Church of St.Peter and St.Paul


Vilnius churches

Church of St.Peter and St.Paul is the most exquisite Baroque monument in Vilnius (Antakalnio St.1). According to tradition, a sanctuary of the pagan goddess of love Milda was located on this site. Since the times of Lithuania’s Christianization a wooden church stood there, destroyed during the 1655-61 war with Moscow.

The present Church of St.Peter and St.Paul was built by hetman Michael Casimir Pac to mark the liberation of Vilnius from Russians. Construction began in 1668 according to a project by architect Jan Zaor; until 1671 it was supervised by Zaor himself, and later by Gianbattista Frediani and others.

The church acquired its present appearance in 1676. In 1671-1704 it was decorated with stucco moldings, and frescoes. Pac died in 1682 and did not see the church finished. In 1801-04 Giovanni Beretti and Nicolae Piano renovated the building and created a rococo pulpit.

A square in front of the church is named after John Paul II in memory of the pope’s visit to Lithuania and Vilnius.

Interior of St.Peter and St.Paul Church

During the baroque era churches

Its interior decor is unique in Europe. The church interior is much more magnificent and diverse. Its sculptural groups are arranged in a complex way according to the principle of the “world theater”. Among them are biblical, historical, mythical and allegoric figures. There are representatives of fantastic and demonic beings, plants, animals, heavenly bodies, military insignia, liturgical and daily objects.

Walking clockwise from the church door, we find a baptistery. The Chapel of the Blessed Virgins, St.Augustine’s Chapel, the west part of the transept with the altar of the Saviour’s Five Wounds, St.Ursula’s Chapel, Chapel of the Holy Warriors and round chapel under the east tower. The narthex at the entry is decorated with an image of St.Christopher and a skeleton with a scythe trampling down the symbols of earthly power. It is echoed by dynamic sculpture of Christ Resurrected in the presbytery.

Another contrast to Christ is a serene sculpture of Mary on the other side of the presbytery. It is one of many examples of sculptures constituting an opposition in space. Another case is a relief work of St.Sebastian in the central nave. In front of it, on the other side of the nave, one sees an image of a centurion who had given an order to shoot arrows at the saint, and in the next relief work the same centurion is already converted, looking at the altar of Mary the Compassionate.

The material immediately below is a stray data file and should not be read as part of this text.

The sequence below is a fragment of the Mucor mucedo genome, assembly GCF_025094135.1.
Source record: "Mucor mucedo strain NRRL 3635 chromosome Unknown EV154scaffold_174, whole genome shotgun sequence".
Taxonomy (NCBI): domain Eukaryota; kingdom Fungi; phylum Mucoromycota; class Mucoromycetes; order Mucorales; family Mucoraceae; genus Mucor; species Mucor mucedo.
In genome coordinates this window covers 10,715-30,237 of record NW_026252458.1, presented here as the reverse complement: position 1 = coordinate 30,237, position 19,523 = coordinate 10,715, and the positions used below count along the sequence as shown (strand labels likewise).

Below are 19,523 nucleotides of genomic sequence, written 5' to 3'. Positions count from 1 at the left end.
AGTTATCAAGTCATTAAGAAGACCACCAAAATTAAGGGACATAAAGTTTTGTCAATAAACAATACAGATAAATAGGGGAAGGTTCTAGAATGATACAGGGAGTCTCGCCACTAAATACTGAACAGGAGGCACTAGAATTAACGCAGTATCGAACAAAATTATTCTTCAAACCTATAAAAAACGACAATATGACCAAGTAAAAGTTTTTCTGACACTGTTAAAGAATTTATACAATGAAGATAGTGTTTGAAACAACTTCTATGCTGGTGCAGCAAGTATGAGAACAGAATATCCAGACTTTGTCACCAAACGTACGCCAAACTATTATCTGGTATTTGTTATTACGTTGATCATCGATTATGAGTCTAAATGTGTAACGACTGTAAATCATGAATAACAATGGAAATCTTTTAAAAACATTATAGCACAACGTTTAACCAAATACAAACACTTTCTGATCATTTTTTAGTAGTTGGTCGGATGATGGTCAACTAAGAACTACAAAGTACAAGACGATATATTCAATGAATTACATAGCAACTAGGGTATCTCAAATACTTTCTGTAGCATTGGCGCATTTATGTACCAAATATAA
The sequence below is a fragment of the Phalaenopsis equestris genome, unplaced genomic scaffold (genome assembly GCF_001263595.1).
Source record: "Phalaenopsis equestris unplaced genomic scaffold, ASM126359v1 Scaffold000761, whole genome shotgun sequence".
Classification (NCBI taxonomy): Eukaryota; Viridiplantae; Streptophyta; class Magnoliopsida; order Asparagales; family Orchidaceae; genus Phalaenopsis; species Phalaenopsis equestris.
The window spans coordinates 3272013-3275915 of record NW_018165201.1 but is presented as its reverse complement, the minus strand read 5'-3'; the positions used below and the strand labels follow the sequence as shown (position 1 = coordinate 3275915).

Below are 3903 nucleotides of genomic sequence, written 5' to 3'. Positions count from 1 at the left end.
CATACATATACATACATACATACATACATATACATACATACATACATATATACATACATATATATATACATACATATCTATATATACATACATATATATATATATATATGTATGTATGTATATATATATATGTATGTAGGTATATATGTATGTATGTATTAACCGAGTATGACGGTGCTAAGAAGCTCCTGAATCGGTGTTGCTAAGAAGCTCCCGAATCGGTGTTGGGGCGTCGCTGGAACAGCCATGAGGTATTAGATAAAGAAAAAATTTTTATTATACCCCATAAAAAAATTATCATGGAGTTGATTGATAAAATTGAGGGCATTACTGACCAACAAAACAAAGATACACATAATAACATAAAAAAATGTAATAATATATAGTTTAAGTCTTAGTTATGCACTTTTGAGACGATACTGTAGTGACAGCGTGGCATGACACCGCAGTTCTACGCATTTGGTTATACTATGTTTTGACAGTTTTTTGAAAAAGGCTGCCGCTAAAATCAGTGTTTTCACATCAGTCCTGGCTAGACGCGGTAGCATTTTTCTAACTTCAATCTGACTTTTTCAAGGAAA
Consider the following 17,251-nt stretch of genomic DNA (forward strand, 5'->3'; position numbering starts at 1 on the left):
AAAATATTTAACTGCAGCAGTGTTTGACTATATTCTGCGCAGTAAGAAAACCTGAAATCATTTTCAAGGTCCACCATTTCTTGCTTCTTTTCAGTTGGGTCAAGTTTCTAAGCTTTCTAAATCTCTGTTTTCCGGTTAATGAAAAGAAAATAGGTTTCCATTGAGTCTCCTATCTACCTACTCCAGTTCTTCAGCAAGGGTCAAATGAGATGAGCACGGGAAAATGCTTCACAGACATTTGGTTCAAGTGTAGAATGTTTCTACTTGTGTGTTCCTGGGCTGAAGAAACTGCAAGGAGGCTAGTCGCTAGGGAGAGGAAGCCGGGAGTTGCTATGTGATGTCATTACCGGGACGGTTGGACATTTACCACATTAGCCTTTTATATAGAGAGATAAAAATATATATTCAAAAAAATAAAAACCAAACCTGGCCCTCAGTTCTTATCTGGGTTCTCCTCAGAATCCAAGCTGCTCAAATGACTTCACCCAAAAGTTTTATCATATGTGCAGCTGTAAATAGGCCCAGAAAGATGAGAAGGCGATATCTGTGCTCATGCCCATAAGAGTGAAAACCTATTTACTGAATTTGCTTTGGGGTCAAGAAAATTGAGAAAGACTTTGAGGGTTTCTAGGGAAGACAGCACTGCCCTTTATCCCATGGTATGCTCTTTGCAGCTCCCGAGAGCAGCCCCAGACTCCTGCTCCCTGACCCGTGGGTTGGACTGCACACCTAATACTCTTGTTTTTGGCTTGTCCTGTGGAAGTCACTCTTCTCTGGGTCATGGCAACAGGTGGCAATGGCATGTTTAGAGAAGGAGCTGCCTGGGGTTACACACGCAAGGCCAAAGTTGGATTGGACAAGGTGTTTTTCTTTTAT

Interior Details of St.Peter and St.Paul Church

There are many Baroque sculptures and relief works in this church. Sculptures of St.Peter and St.Paul are mainly arranged in groups. They constitute scenes bearing an allegoric meaning. The baptistery and the Chapel of the Holy Warriors hold expressive figures of demons.

The arch consoles of St.Augustine’s Chapel hold stylized elephant heads, and two girls’ heads in front.

A vertical relief work represents a tree of good and evils. In the west part of the transept one sees Christ stopping the arrows of plaque threatening people. In the vault – episodes from the life of the Holy Virgin Mary and crowd of angels playing the musical instruments.

during the baroque era churches

A ship-shaped chandelier was manufactured by Liepaja artisans (1905).

A relief work on a battle theme with St.Casimir, and armed angels on cornices. The central nave above the arches holds allegories of evangelical blessings. Impressive is the composition of the cupola. Four evangelists are represented on the wings of the cupola.

At the crossing of the transept and the presbytery is dominated by a wooden sculpture of the Jesus with a wig of natural hair, considered miraculous.

The vault of the central nave is adorned by frescoes from the 2nd half of the 17th century representing episodes from the life of St.Peter.

Architecture of St.Peter and St.Paul Church

During the baroque era churches

From the outside the church looks austere and restrained. It is of a Latin cross design with a cupola and small twin towers.

The church is three-nave: the side naves are transformed into chapels (two chapels under the towers have a circular plan).

The facade is two-tiered, with columns and a balcony. Its Latin inscriptions correspond to the spirit of the Baroque era.

The church is surrounded by a brick wall with arched niches (from the side of the courtyard) and four towers-chapels.

On the northeast stands the Monastery of the Lateran Canons (1677-82), connected with the church by an arcade, above which a closed corridor is built on.

On the left facade is a peculiar primitivist painting representing the plague in Vilnius. Executed with oil wood (1761), it was repainted many times.


Church plan design
Plan of St.Peter and St.Paul Church

Worship Schedule